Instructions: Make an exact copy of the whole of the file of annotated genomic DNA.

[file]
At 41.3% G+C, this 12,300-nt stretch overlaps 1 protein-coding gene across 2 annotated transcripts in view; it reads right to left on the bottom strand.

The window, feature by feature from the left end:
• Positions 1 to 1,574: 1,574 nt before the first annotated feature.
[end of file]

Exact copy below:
At 41.3% G+C, this 12,300-nt stretch overlaps 1 protein-coding gene across 2 annotated transcripts in view; it reads right to left on the bottom strand.

The window, feature by feature from the left end:
• Positions 1 to 1,574: 1,574 nt before the first annotated feature.